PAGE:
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Veterans at Mercury Systems Series

Veterans @MRCY: Tim Willis

Timothy Thor Willis, Electronics Petty Officer (retired), grew up in the Trinity Mountains of Northern California. He was studying psychology in San Diego when the attack of 9/11 occurred. When this devastation hit the country, Tim felt compelled to do something and joined the US Coast Guard in 2002. After completing Basic Training in Cape May, New Jersey, he attended various electronics schools and specialized training courses. Tim was then stationed on the 378′ High Endurance Cutter “Rush” out of Honolulu, Hawaii (WHEC-723) for three years.

Timothy Thor Willis, Electronics Petty Officer (retired), Veterans at Mercury

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Veterans at Mercury Systems Series

Veterans @MRCY: Mark Bruington

Mark Bruington, Captain (retired), served in the US Navy for 28 years as a Naval aviator. Before joining the Navy, he received a BS in Physics from San Francisco State University.

In his initial assignment with the A-6 Intruder attack aircraft, he supported a deployment for Operation Southern Watch in the Persian Gulf on board the USS Nimitz (CVN-68). Following the retirement of the A-6, he transitioned to the F-14 Tomcat where he joined multiple squadrons all deploying aboard the John C. Stennis (CVN-74), mainly supporting Operation Southern Watch.

Mark then attended US Naval Test Pilot School where he was assigned to the Strike Test Squadron in Patuxent River, MD, flight testing both the F-14 and F/A-18 aircraft. During his time on shore duty, he received an MS in Systems Engineering from John Hopkins University. Following the events of 9/11, Mark once again deployed aboard the USS Stennis during Operation Enduring Freedom, flying missions in direct support of US and coalition ground forces in Afghanistan.

Veterans at Mercury - F-14 from the USS Stennis
Mark launching on a mission over Afghanistan in an F-14 from the USS Stennis

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Veterans at Mercury Systems Series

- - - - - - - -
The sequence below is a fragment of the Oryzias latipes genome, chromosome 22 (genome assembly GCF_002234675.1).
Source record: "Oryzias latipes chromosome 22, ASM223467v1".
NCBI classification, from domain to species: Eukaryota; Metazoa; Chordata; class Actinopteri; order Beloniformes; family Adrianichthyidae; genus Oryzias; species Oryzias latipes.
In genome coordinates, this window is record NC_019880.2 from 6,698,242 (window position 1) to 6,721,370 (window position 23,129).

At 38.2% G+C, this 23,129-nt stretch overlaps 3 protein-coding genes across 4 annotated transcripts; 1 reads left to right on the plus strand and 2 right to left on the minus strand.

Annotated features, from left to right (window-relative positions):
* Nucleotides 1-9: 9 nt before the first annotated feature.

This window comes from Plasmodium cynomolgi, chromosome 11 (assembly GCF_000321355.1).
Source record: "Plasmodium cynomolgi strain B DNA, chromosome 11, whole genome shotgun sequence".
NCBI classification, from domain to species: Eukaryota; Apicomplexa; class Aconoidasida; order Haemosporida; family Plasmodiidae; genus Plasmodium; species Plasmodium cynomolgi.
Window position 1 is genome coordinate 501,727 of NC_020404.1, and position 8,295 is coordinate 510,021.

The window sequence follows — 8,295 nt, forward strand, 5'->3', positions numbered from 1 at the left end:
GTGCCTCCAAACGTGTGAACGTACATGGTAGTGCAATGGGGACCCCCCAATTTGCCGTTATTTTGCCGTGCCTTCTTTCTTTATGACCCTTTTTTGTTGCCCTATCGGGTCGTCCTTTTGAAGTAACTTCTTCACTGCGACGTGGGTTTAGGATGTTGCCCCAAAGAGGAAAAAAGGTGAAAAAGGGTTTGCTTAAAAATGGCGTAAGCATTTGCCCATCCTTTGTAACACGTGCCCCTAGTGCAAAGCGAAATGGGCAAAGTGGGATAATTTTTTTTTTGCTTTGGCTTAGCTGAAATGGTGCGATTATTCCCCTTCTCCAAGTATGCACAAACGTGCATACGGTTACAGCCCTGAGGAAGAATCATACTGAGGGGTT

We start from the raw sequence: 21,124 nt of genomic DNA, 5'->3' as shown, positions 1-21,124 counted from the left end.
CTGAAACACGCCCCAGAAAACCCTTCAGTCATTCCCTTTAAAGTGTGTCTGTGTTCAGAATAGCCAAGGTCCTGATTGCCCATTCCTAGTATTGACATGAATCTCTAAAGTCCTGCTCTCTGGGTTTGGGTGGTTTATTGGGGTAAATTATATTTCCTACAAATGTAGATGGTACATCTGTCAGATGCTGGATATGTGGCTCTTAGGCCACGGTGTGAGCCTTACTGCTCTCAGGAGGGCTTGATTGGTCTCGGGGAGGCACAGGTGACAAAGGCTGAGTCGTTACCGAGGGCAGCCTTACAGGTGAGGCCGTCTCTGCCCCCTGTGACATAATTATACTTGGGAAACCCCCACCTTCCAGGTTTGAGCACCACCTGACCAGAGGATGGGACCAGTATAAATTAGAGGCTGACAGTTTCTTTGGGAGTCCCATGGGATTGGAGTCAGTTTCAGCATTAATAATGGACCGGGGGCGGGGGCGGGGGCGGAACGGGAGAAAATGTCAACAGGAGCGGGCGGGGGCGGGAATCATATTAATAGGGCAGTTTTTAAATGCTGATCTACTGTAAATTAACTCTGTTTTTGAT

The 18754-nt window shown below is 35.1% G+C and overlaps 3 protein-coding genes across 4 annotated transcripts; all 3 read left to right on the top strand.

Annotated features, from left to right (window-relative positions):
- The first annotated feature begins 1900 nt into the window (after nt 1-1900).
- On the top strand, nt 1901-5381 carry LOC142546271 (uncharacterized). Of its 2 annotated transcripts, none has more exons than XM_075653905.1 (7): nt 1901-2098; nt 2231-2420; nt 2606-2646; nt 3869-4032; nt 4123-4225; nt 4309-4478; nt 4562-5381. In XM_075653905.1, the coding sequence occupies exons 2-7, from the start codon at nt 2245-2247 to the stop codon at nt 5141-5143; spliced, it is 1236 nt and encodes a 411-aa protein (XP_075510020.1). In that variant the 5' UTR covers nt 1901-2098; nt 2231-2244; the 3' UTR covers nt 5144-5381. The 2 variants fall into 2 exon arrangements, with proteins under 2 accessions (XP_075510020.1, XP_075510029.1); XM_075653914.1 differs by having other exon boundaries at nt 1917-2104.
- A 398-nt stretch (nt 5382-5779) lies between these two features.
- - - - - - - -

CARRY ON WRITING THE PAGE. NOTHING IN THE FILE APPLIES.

Veterans @MRCY: Lisa Disbrow

Lisa Disbrow, Colonel (retired), served in the US Air Force and US Air Force Reserve as an Operations Intelligence Officer, Operational Planner, and Programmer. Lisa retired from the USAF Reserve with over 23 years of total service. She graduated from the University of Virginia in 1984 and received her commission from the Air Force’s Officer Training School, Lackland AFB, TX in 1985.

Lisa was an Indications & Warning Officer in the global watch center during the Cold War, tracking Soviet force disposition, including bomber and submarine movements. She was competitively selected by the Defense Intelligence Agency for a Master’s Degree and Arabic language training.

During Desert Storm, she produced US Central Command’s Tactical Electronic, Air and Missile Orders of Battle for joint targeting. She then transitioned to the Reserve after Desert Storm, serving as an operational planner in “Checkmate” global planning office, and a programmer developing the USAF’s annual budget request at the Pentagon.

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Veterans at Mercury Systems Series

Veterans @MRCY: Edward Conant

Edward Conant, Colonel (retired), Operational Fighter and Test Pilot, served in the US Air Force for 26 years after graduating from the US Air Force Academy in 1988. He began his career flying the F-15C Eagle at Eglin Air Force Base in Florida. He’s pictured here in the cockpit of “his” F-15 (although the American taxpayer still owned the jet!).